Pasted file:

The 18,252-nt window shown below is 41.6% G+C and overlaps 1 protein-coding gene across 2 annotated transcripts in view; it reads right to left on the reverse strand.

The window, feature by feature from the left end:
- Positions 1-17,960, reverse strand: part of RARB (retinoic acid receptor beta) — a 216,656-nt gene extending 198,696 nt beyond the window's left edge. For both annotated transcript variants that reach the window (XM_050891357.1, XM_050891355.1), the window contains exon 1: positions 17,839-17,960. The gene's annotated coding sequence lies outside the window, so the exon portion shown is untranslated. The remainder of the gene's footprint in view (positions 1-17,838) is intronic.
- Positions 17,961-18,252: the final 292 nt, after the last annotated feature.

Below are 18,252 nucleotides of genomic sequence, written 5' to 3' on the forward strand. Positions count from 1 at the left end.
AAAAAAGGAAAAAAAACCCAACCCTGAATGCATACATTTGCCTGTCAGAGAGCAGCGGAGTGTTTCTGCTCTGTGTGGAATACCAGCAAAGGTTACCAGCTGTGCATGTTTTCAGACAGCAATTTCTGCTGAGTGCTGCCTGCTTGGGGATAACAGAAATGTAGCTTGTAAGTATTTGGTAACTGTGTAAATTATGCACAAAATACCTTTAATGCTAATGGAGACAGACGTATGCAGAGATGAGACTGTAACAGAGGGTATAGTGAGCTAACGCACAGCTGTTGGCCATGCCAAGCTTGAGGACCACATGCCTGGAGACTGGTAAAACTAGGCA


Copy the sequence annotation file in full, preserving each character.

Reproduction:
The 18,252-nt window shown below is 41.6% G+C and overlaps 1 protein-coding gene across 2 annotated transcripts in view; it reads right to left on the reverse strand.

The window, feature by feature from the left end:
- Positions 1-17,960, reverse strand: part of RARB (retinoic acid receptor beta) — a 216,656-nt gene extending 198,696 nt beyond the window's left edge. For both annotated transcript variants that reach the window (XM_050891357.1, XM_050891355.1), the window contains exon 1: positions 17,839-17,960. The gene's annotated coding sequence lies outside the window, so the exon portion shown is untranslated. The remainder of the gene's footprint in view (positions 1-17,838) is intronic.
- Positions 17,961-18,252: the final 292 nt, after the last annotated feature.

Below are 18,252 nucleotides of genomic sequence, written 5' to 3' on the forward strand. Positions count from 1 at the left end.
AAAAAAGGAAAAAAAACCCAACCCTGAATGCATACATTTGCCTGTCAGAGAGCAGCGGAGTGTTTCTGCTCTGTGTGGAATACCAGCAAAGGTTACCAGCTGTGCATGTTTTCAGACAGCAATTTCTGCTGAGTGCTGCCTGCTTGGGGATAACAGAAATGTAGCTTGTAAGTATTTGGTAACTGTGTAAATTATGCACAAAATACCTTTAATGCTAATGGAGACAGACGTATGCAGAGATGAGACTGTAACAGAGGGTATAGTGAGCTAACGCACAGCTGTTGGCCATGCCAAGCTTGAGGACCACATGCCTGGAGACTGGTAAAACTAGGCA